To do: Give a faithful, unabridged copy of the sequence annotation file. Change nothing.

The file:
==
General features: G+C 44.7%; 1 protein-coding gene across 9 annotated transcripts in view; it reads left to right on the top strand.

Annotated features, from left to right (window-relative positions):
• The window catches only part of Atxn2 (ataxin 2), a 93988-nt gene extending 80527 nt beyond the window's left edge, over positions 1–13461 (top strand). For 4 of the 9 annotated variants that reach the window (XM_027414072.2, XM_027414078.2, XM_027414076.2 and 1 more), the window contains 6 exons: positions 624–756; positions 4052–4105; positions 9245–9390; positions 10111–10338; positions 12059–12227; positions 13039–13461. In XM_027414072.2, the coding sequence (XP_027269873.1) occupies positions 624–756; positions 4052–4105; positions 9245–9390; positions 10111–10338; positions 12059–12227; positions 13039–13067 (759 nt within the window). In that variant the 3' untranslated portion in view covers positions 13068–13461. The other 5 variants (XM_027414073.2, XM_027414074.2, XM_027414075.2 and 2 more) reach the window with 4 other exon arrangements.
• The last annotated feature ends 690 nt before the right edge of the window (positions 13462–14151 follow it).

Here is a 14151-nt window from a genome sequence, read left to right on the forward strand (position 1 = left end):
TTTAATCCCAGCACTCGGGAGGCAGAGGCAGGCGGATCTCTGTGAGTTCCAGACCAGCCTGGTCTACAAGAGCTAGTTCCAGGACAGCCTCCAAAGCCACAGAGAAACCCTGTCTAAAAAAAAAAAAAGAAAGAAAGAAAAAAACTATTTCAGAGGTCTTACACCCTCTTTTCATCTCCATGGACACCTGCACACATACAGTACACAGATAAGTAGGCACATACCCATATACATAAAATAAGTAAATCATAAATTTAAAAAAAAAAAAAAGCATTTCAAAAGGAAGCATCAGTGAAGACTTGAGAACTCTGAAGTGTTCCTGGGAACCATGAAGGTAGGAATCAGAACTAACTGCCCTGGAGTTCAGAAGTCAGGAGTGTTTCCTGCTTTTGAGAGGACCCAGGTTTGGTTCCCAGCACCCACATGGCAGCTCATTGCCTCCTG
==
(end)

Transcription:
General features: G+C 44.7%; 1 protein-coding gene across 9 annotated transcripts in view; it reads left to right on the top strand.

Annotated features, from left to right (window-relative positions):
• The window catches only part of Atxn2 (ataxin 2), a 93988-nt gene extending 80527 nt beyond the window's left edge, over positions 1–13461 (top strand). For 4 of the 9 annotated variants that reach the window (XM_027414072.2, XM_027414078.2, XM_027414076.2 and 1 more), the window contains 6 exons: positions 624–756; positions 4052–4105; positions 9245–9390; positions 10111–10338; positions 12059–12227; positions 13039–13461. In XM_027414072.2, the coding sequence (XP_027269873.1) occupies positions 624–756; positions 4052–4105; positions 9245–9390; positions 10111–10338; positions 12059–12227; positions 13039–13067 (759 nt within the window). In that variant the 3' untranslated portion in view covers positions 13068–13461. The other 5 variants (XM_027414073.2, XM_027414074.2, XM_027414075.2 and 2 more) reach the window with 4 other exon arrangements.
• The last annotated feature ends 690 nt before the right edge of the window (positions 13462–14151 follow it).

Here is a 14151-nt window from a genome sequence, read left to right on the forward strand (position 1 = left end):
TTTAATCCCAGCACTCGGGAGGCAGAGGCAGGCGGATCTCTGTGAGTTCCAGACCAGCCTGGTCTACAAGAGCTAGTTCCAGGACAGCCTCCAAAGCCACAGAGAAACCCTGTCTAAAAAAAAAAAAAGAAAGAAAGAAAAAAACTATTTCAGAGGTCTTACACCCTCTTTTCATCTCCATGGACACCTGCACACATACAGTACACAGATAAGTAGGCACATACCCATATACATAAAATAAGTAAATCATAAATTTAAAAAAAAAAAAAAGCATTTCAAAAGGAAGCATCAGTGAAGACTTGAGAACTCTGAAGTGTTCCTGGGAACCATGAAGGTAGGAATCAGAACTAACTGCCCTGGAGTTCAGAAGTCAGGAGTGTTTCCTGCTTTTGAGAGGACCCAGGTTTGGTTCCCAGCACCCACATGGCAGCTCATTGCCTCCTG